Sediment quality guidelines for Australian waters : a framework for development and use

  • David Buckley

Student thesis: Master's Thesis

Abstract

The Australian and New Zealand Environment and Conservation Council (ANZECC) and the Agriculture and Resource Management Council of Australia and New Zealand (ARMCANZ) have announced that the 1997 review of the Australian Water Quality Guidelines will include for the first time, consideration of sediment quality guidelines. For this reason, it is timely to review the methods for establishing such guidelines, and the manner in which they could be used in managing the quality of sediments in Australian rivers, lakes and drainage systems. In this thesis, the problem of the development of sediment quality guidelines is introduced and basic questions relating to the development of such guidelines are addressed. The importance of sediment monitoring and sediment quality assessment in aquatic ecosystem management is demonstrated, and the role of sediment quality guidelines in the process of sediment quality assessment is discussed. The arguments considered in this thesis are illustrated by specific reference to the setting and use of sediment quality guidelines for heavy metal contamination. A number of physico-chemical factors (grain size distribution, pH, redox potential, alkalinity and hardness, salinity, organic matter) can affect the bioavailability and toxicity of contaminants in sediments, and these factors may vary spatially and temporally within and between sediment deposits. Changes in physico-chemical conditions as a result of natural or anthropogenic processes may lead to major changes in bioavailability of sediment contaminants. The variability of these physico-chemical factors has ramifications for the way in which sediment quality guidelines are derived and used. Factors affecting the way in which toxicity is measured (test species chosen, toxicological end-point measured, duration of test relative to life-cycle), and toxicity data is interpreted, are also important to the development of useful sediment quality guidelines. All of these factors must be taken into account in deriving sediment quality guidelines for Australian conditions. The large number of factors affecting the sensitivity and efficiency of sediment quality guidelines means that a simple set of numerical guidelines, as has been used in the past, is not appropriate. A multi-step assessment procedure will be required. Methods of setting sediment quality guidelines that have been used by authorities in overseas jurisdictions were reviewed. Advantages and disadvantages of the various methods were compared. None of the methods used overseas has been shown to be applicable to Australian conditions. In the absence of a suitable method for deriving Australian sediment quality guidelines in the short term, the adoption of the Canadian Interim Sediment Quality Guidelines as interim sediment quality guidelines for Australia is recommended. Sediment quality guidelines need to be viewed in the context of the overall environmental management process, of which they form an integral part. The policy background to environmental management in Australia, and the management frameworks that have been put in place to implement the policy, are outlined. The AS/NZS/ISO 14000 series of standards for environmental management systems provides a framework which is consistent with the principles and objectives of environmental management in Australia. It therefore provides an appropriate framework within which to develop and use sediment quality guidelines. Within the broad AS/NZS/ISO 14000 policy, a framework for the development and use of sediment quality guidelines is proposed, which will provide a technically and legally defensible basis for the management of aquatic sediments in Australia, in the short term and long term. The proposed framework involves the setting of Interim Sediment Quality Guidelines for Australia, based on the best scientific knowledge currently available. The framework recognises that the factors affecting the bioavailability and toxicity of sediment contaminants are complex, and that the current level of knowledge of sediment processes is incomplete. Therefore, a conservative approach to setting guidelines is taken, and a highly sensitive guideline based on that used in Canada, is proposed. The framework further recognises that this approach will lead to over protection of the environment in some cases, so a “Decision Tree” approach is taken. The “decision tree” allows the consideration of more complex interactions than can be incorporated into simple numeric guidelines, while attempting to simplify the assessment process. In keeping with the ISO 14000 series of standards for environmental management, the framework also explicitly includes steps designed to ensure that monitoring data are regularly collated, and analysed, and where necessary, guidelines are able to be updated in light of new knowledge gleaned from the review process. The proposed framework is appropriate to, and supportive of, the principles of environmental management as set out in Australian Government policy documents, inter-governmental and international agreements, and legislation. It provides a basis for the on-going collection of data suited to increasing our understanding of the factors influencing the behaviour of contaminants in sediments, and thereby lead to continual improvement in sediment quality guidelines for use in Australian conditions.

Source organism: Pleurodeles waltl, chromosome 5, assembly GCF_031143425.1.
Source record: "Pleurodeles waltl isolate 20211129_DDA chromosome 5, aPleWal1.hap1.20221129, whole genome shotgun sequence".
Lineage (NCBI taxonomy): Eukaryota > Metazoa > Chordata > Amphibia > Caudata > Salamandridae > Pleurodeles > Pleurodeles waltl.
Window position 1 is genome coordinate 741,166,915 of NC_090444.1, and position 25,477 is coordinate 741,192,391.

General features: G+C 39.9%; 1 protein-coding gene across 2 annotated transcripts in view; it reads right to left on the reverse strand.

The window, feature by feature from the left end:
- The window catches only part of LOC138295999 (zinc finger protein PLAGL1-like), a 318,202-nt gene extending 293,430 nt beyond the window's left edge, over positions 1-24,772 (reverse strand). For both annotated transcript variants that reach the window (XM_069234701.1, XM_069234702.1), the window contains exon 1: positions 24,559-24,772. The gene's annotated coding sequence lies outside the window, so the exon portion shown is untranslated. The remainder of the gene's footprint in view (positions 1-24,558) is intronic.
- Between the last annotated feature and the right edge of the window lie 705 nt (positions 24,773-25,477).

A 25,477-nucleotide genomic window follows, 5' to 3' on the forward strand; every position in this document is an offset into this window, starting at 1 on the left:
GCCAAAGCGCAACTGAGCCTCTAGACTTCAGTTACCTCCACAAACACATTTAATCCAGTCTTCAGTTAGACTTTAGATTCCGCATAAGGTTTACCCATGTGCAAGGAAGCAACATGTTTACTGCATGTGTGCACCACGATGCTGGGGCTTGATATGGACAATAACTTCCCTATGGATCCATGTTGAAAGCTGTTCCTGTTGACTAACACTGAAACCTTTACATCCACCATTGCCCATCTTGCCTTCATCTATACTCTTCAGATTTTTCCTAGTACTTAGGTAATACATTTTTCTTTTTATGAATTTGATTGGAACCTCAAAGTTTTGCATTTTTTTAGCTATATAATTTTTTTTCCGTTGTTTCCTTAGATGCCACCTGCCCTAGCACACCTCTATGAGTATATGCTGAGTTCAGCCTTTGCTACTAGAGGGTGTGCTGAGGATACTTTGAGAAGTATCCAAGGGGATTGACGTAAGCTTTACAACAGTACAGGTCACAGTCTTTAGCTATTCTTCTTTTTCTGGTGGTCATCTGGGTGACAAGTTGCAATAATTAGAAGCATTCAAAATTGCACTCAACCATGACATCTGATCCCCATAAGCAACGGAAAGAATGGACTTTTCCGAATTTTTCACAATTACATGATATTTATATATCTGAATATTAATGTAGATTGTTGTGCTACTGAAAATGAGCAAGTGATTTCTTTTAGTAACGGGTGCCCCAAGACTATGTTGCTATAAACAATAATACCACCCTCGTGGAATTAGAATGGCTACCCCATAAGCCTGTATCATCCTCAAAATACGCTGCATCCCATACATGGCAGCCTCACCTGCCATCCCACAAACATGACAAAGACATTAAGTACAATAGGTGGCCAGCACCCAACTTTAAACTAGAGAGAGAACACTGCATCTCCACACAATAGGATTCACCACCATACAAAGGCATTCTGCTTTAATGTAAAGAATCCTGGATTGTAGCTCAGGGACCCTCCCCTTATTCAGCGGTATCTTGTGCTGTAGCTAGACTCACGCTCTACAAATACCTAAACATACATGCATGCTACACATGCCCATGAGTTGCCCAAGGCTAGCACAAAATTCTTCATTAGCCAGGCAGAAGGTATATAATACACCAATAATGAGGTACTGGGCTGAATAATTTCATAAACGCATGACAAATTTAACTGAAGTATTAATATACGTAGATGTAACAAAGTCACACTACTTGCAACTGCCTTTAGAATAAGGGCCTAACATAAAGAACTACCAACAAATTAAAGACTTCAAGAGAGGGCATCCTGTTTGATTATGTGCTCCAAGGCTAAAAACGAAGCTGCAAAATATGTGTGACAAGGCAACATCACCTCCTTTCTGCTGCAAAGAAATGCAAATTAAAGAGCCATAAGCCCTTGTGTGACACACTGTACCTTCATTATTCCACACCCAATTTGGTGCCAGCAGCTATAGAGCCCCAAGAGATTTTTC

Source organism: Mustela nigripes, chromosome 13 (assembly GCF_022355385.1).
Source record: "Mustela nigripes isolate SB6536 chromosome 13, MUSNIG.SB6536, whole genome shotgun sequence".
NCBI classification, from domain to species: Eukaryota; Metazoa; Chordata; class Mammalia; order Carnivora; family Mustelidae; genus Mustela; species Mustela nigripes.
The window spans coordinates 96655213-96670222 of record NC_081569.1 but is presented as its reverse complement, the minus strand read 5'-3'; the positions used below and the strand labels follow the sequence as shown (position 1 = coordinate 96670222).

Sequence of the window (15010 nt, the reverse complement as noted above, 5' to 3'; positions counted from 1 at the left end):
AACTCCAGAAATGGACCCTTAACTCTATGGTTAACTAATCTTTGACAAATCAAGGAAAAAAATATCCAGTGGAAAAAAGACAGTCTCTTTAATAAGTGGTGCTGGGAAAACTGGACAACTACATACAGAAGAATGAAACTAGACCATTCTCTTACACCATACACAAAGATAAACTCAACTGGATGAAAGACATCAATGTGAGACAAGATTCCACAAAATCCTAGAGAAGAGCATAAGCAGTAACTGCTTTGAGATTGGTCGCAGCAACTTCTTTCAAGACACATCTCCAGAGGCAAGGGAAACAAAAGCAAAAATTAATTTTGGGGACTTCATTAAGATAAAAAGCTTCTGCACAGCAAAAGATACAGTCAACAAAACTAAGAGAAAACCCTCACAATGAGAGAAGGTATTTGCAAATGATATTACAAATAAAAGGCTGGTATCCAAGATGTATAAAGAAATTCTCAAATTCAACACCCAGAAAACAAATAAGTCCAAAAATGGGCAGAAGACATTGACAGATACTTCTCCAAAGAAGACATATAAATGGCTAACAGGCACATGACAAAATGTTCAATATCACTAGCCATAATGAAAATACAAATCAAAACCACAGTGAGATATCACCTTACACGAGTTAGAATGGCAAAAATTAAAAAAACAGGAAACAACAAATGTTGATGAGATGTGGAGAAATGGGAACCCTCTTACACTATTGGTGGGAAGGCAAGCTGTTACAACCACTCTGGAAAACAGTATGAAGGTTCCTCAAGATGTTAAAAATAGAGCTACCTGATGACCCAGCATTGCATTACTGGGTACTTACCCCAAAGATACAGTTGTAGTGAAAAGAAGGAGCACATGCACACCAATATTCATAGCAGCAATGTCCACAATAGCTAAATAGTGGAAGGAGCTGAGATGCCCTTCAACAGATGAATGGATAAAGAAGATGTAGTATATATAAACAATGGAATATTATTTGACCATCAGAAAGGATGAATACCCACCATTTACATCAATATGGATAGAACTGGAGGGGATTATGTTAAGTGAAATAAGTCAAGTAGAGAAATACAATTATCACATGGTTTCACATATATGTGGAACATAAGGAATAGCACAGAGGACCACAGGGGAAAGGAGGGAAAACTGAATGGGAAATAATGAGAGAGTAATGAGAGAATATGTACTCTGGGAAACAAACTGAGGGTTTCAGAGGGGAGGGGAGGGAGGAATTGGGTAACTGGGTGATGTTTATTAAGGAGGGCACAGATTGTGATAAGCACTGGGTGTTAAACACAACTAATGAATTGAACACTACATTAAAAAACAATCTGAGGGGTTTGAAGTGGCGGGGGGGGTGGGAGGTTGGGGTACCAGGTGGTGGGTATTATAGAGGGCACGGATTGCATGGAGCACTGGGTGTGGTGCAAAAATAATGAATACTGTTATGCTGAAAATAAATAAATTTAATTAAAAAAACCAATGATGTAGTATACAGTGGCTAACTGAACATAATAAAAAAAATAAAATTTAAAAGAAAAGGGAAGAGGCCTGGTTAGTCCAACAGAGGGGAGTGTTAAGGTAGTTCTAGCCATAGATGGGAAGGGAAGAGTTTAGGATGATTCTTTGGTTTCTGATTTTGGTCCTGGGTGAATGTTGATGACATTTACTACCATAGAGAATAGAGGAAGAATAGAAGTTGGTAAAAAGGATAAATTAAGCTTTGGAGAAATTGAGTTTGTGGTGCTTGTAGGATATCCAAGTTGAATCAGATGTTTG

Date of Award2003
Original languageEnglish
Awarding Institution
  • University of Canberra

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